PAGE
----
I mentioned the new issue of Quarterly Conversation a couple weeks back in relation to the long piece I have in there about Antonio Lobo Antunes, but never got around to making a post about all the other great stuff in this issue . . . So, here’s a list of excellent articles that are definitely worth checking out:
Petterson is one of those special international authors who has “broken through” over the past few years, thanks in large part to Graywolf and their success with Out Stealing Horses.
I love B. S. Johnson, and have put off reading The Unfortunates for a while, just so I have one final Johnson book to read on some day when I’m snowed in my apartment . . . which, this being Rochester and all, might happen next Monday.
Edward is a great translator (check out his Chateaureynaud collection), excellent (and wide) reader, great “guest blogger,” and all around fantastic person. Edward also has a translation From D’Outre-Belgique by Yves Wellens in this issue.
Here’s what QC has to say about this (a description that totally sold me):
Providence (2009) is Juan Francisco Ferré’s most ambitious novel, his longest and more complex fictional work to date. Written during one of his stays at Brown University, Providence, as much as Ferré’s previous books, is a deeply erotic, abrasively satirical, gargantuan fiction dealing with both contemporary American culture and Spanish literary tradition. But rather than focusing on cultural differences, Ferré investigates the common literary roots of the new global culture, producing a true “transatlantic” fiction—in some sense. Providence could be considered as much a Spanish novel about America as an American novel written in Spanish.
As always, there are a ton of great reviews in this issue, including Dan Green on Harold Bloom’s The Anatomy of Influence; Christiane Craig on Laszlo Krasznahorkai and Max Neumann’s AnimalInside; Hugo Browne-Anderson on Cesar Aira’s The Seamstress and the Wind; and David Auerbach on Mihail Sebastian’s The Accident; among others.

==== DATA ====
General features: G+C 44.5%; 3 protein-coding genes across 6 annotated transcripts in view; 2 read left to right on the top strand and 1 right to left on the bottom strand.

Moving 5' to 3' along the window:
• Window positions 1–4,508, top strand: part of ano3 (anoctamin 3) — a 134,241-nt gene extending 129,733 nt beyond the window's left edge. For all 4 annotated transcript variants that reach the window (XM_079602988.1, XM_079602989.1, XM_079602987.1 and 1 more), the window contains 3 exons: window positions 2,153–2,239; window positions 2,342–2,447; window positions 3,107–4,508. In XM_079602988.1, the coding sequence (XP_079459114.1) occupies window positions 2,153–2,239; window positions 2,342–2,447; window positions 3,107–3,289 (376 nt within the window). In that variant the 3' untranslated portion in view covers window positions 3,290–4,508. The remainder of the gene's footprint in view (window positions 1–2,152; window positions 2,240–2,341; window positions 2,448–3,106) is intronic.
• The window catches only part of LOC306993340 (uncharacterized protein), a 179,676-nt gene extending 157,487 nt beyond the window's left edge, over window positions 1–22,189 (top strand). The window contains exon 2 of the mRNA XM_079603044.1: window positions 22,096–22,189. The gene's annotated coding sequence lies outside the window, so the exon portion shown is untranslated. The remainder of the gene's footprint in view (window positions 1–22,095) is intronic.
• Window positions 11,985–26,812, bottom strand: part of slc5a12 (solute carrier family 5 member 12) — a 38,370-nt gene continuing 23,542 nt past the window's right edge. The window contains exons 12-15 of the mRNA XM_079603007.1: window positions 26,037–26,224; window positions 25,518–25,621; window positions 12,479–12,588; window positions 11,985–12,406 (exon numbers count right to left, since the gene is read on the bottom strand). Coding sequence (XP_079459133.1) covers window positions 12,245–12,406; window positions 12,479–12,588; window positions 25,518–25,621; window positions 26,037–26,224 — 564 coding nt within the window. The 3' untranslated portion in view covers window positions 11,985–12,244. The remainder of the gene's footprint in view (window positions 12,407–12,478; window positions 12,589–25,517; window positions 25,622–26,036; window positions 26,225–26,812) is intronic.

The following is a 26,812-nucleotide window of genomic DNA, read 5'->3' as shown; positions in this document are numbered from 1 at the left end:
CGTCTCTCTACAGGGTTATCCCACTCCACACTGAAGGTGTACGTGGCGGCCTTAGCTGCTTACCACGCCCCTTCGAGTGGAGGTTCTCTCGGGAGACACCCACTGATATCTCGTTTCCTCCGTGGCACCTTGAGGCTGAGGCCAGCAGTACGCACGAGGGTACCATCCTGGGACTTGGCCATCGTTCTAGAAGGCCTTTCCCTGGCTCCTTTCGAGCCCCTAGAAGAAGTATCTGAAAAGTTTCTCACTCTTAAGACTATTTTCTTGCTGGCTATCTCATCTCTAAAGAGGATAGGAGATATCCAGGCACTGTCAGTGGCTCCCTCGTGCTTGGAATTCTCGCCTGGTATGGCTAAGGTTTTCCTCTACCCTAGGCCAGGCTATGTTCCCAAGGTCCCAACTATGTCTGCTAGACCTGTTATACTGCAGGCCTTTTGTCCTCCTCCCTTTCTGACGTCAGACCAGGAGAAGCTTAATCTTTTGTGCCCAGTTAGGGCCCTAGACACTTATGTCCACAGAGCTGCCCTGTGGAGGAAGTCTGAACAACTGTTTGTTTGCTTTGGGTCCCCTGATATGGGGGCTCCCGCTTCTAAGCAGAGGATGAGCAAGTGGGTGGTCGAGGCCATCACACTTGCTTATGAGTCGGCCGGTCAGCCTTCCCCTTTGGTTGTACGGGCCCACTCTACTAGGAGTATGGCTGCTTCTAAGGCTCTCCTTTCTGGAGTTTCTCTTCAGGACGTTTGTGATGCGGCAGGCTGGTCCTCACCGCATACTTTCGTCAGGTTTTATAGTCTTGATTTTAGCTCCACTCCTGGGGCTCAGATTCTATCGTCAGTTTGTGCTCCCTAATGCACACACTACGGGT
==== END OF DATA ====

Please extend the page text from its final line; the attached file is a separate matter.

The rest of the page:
Definitely worth spending some time with this issue . . .
While looking back at an episode in his life, twenty-year-old Taguchi Hiro remembers what his friend Kumamoto Akira said about poetry.
Its perfection arises precisely from its imperfection . . . . I have an image in my head. I see. . .
The central concern of Sorj Chalandon’s novel Return to Killybegs appears to be explaining how a person of staunch political activism can be lead to betray his cause, his country, his people. Truth be told, the real theme of the. . .
Spoiler alert: acclaimed writer Stefan Zweig and his wife Lotte kill themselves at the end of Lauren Seksik’s 2010 novel, The Last Days.
It’s hard to avoid spoiling this mystery. Zweig’s suicide actually happened, in Brazil in 1942, and since then. . .
To call Kjell Askildsen’s style sparse or terse would be to understate just how far he pushes his prose. Almost nothing is explained, elaborated on. In simple sentences, events occur, words are exchanged, narrators have brief thoughts. As often as. . .
After a mysterious woman confesses to an author simply known as “R” that she has loved him since she was a teenager, she offers the following explanation: “There is nothing on earth like the love of a child that passes. . .
Floating around the internet amid the hoopla of a new Haruki Murakami release, you may have come across a certain Murakami Bingo courtesy of Grant Snider. It is exactly what it sounds like, and it’s funny because it’s true,. . .
The publisher’s blurb for Oleg Pavlov’s The Matiushin Case promises the prospective reader “a Crime and Punishment for today,” the sort of comparison that is almost always guaranteed to do a disservice to both the legendary dead and the ambitious. . .
One hundred years have passed since the start of World War I and it is difficult to believe that there are still novels, considered classics in their own countries, that have never been published in English. Perhaps it was the. . .
In the London of Hédi Kaddour’s Little Grey Lies, translated by Teresa Lavender Fagan, peace has settled, but the tensions, fears, and anger of the Great War remain, even if tucked away behind stories and lies. Directly ahead, as those. . .
One of the greatest services—or disservices, depending on your viewpoint—Bertrand Russell ever performed for popular philosophy was humanizing its biggest thinkers in his History. No longer were they Platonic ideals, the clean-shaven exemplars of the kind of homely truisms that. . .